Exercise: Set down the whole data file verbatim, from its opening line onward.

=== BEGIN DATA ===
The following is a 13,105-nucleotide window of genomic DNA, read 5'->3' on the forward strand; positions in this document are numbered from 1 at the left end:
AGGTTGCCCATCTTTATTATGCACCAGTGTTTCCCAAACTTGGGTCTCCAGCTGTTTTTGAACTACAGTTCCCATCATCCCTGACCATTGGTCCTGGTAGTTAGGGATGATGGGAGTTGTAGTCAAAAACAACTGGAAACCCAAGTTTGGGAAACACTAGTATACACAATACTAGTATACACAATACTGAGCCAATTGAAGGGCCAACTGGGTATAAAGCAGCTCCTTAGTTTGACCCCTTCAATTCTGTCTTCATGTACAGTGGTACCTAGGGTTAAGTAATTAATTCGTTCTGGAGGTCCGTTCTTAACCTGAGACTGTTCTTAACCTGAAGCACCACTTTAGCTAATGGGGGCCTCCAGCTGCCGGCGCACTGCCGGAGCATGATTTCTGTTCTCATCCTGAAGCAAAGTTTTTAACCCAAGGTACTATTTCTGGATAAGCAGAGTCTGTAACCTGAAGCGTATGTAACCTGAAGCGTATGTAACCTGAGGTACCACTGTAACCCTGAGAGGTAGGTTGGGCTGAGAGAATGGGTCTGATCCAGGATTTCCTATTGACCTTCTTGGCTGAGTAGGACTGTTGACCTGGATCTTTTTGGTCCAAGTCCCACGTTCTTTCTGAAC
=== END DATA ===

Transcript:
The following is a 13,105-nucleotide window of genomic DNA, read 5'->3' on the forward strand; positions in this document are numbered from 1 at the left end:
AGGTTGCCCATCTTTATTATGCACCAGTGTTTCCCAAACTTGGGTCTCCAGCTGTTTTTGAACTACAGTTCCCATCATCCCTGACCATTGGTCCTGGTAGTTAGGGATGATGGGAGTTGTAGTCAAAAACAACTGGAAACCCAAGTTTGGGAAACACTAGTATACACAATACTAGTATACACAATACTGAGCCAATTGAAGGGCCAACTGGGTATAAAGCAGCTCCTTAGTTTGACCCCTTCAATTCTGTCTTCATGTACAGTGGTACCTAGGGTTAAGTAATTAATTCGTTCTGGAGGTCCGTTCTTAACCTGAGACTGTTCTTAACCTGAAGCACCACTTTAGCTAATGGGGGCCTCCAGCTGCCGGCGCACTGCCGGAGCATGATTTCTGTTCTCATCCTGAAGCAAAGTTTTTAACCCAAGGTACTATTTCTGGATAAGCAGAGTCTGTAACCTGAAGCGTATGTAACCTGAAGCGTATGTAACCTGAGGTACCACTGTAACCCTGAGAGGTAGGTTGGGCTGAGAGAATGGGTCTGATCCAGGATTTCCTATTGACCTTCTTGGCTGAGTAGGACTGTTGACCTGGATCTTTTTGGTCCAAGTCCCACGTTCTTTCTGAAC